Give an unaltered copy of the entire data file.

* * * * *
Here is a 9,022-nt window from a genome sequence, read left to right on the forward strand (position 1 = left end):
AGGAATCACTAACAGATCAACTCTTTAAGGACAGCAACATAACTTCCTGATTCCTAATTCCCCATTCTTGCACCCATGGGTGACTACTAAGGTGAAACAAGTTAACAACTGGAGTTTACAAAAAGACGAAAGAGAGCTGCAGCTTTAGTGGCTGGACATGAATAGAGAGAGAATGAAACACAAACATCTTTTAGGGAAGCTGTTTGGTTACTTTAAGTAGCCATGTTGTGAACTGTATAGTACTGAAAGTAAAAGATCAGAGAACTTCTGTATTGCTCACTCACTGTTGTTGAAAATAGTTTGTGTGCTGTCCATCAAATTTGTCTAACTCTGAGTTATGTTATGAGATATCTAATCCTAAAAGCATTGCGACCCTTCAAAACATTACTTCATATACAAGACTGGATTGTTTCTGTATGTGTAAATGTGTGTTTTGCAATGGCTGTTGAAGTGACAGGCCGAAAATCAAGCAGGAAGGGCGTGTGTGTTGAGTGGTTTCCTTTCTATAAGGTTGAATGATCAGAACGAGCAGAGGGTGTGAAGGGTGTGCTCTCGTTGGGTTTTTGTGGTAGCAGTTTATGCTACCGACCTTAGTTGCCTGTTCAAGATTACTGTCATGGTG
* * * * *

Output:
Here is a 9,022-nt window from a genome sequence, read left to right on the forward strand (position 1 = left end):
AGGAATCACTAACAGATCAACTCTTTAAGGACAGCAACATAACTTCCTGATTCCTAATTCCCCATTCTTGCACCCATGGGTGACTACTAAGGTGAAACAAGTTAACAACTGGAGTTTACAAAAAGACGAAAGAGAGCTGCAGCTTTAGTGGCTGGACATGAATAGAGAGAGAATGAAACACAAACATCTTTTAGGGAAGCTGTTTGGTTACTTTAAGTAGCCATGTTGTGAACTGTATAGTACTGAAAGTAAAAGATCAGAGAACTTCTGTATTGCTCACTCACTGTTGTTGAAAATAGTTTGTGTGCTGTCCATCAAATTTGTCTAACTCTGAGTTATGTTATGAGATATCTAATCCTAAAAGCATTGCGACCCTTCAAAACATTACTTCATATACAAGACTGGATTGTTTCTGTATGTGTAAATGTGTGTTTTGCAATGGCTGTTGAAGTGACAGGCCGAAAATCAAGCAGGAAGGGCGTGTGTGTTGAGTGGTTTCCTTTCTATAAGGTTGAATGATCAGAACGAGCAGAGGGTGTGAAGGGTGTGCTCTCGTTGGGTTTTTGTGGTAGCAGTTTATGCTACCGACCTTAGTTGCCTGTTCAAGATTACTGTCATGGTG